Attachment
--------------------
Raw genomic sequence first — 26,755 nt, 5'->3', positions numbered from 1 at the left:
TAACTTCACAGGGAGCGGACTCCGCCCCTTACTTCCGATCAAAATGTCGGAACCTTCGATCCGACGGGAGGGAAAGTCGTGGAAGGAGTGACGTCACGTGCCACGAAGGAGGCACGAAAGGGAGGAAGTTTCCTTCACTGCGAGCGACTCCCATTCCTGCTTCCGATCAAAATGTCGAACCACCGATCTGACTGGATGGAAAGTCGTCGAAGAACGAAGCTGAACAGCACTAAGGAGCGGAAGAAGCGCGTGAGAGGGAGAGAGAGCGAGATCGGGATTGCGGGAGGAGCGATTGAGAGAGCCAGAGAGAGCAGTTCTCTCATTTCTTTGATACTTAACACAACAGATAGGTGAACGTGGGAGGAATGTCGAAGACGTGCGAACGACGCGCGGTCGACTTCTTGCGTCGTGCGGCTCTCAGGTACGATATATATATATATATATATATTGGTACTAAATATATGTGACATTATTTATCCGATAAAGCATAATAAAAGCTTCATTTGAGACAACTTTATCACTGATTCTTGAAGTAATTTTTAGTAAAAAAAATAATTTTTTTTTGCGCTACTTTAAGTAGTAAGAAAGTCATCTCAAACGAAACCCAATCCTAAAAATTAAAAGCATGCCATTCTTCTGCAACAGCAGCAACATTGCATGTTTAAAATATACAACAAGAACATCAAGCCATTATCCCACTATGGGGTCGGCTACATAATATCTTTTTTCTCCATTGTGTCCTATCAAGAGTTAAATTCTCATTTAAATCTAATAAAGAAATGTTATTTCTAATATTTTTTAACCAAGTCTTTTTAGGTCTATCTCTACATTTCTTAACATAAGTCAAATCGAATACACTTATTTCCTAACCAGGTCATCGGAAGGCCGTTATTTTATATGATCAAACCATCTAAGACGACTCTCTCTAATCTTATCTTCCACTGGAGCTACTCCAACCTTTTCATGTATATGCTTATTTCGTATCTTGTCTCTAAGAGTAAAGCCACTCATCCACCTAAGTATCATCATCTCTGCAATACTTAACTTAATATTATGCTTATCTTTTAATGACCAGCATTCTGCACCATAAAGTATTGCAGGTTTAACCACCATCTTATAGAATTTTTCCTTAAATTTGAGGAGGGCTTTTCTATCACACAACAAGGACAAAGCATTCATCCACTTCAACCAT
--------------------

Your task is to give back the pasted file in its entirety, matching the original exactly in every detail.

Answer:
Raw genomic sequence first — 26,755 nt, 5'->3', positions numbered from 1 at the left:
TAACTTCACAGGGAGCGGACTCCGCCCCTTACTTCCGATCAAAATGTCGGAACCTTCGATCCGACGGGAGGGAAAGTCGTGGAAGGAGTGACGTCACGTGCCACGAAGGAGGCACGAAAGGGAGGAAGTTTCCTTCACTGCGAGCGACTCCCATTCCTGCTTCCGATCAAAATGTCGAACCACCGATCTGACTGGATGGAAAGTCGTCGAAGAACGAAGCTGAACAGCACTAAGGAGCGGAAGAAGCGCGTGAGAGGGAGAGAGAGCGAGATCGGGATTGCGGGAGGAGCGATTGAGAGAGCCAGAGAGAGCAGTTCTCTCATTTCTTTGATACTTAACACAACAGATAGGTGAACGTGGGAGGAATGTCGAAGACGTGCGAACGACGCGCGGTCGACTTCTTGCGTCGTGCGGCTCTCAGGTACGATATATATATATATATATATATTGGTACTAAATATATGTGACATTATTTATCCGATAAAGCATAATAAAAGCTTCATTTGAGACAACTTTATCACTGATTCTTGAAGTAATTTTTAGTAAAAAAAATAATTTTTTTTTGCGCTACTTTAAGTAGTAAGAAAGTCATCTCAAACGAAACCCAATCCTAAAAATTAAAAGCATGCCATTCTTCTGCAACAGCAGCAACATTGCATGTTTAAAATATACAACAAGAACATCAAGCCATTATCCCACTATGGGGTCGGCTACATAATATCTTTTTTCTCCATTGTGTCCTATCAAGAGTTAAATTCTCATTTAAATCTAATAAAGAAATGTTATTTCTAATATTTTTTAACCAAGTCTTTTTAGGTCTATCTCTACATTTCTTAACATAAGTCAAATCGAATACACTTATTTCCTAACCAGGTCATCGGAAGGCCGTTATTTTATATGATCAAACCATCTAAGACGACTCTCTCTAATCTTATCTTCCACTGGAGCTACTCCAACCTTTTCATGTATATGCTTATTTCGTATCTTGTCTCTAAGAGTAAAGCCACTCATCCACCTAAGTATCATCATCTCTGCAATACTTAACTTAATATTATGCTTATCTTTTAATGACCAGCATTCTGCACCATAAAGTATTGCAGGTTTAACCACCATCTTATAGAATTTTTCCTTAAATTTGAGGAGGGCTTTTCTATCACACAACAAGGACAAAGCATTCATCCACTTCAACCAT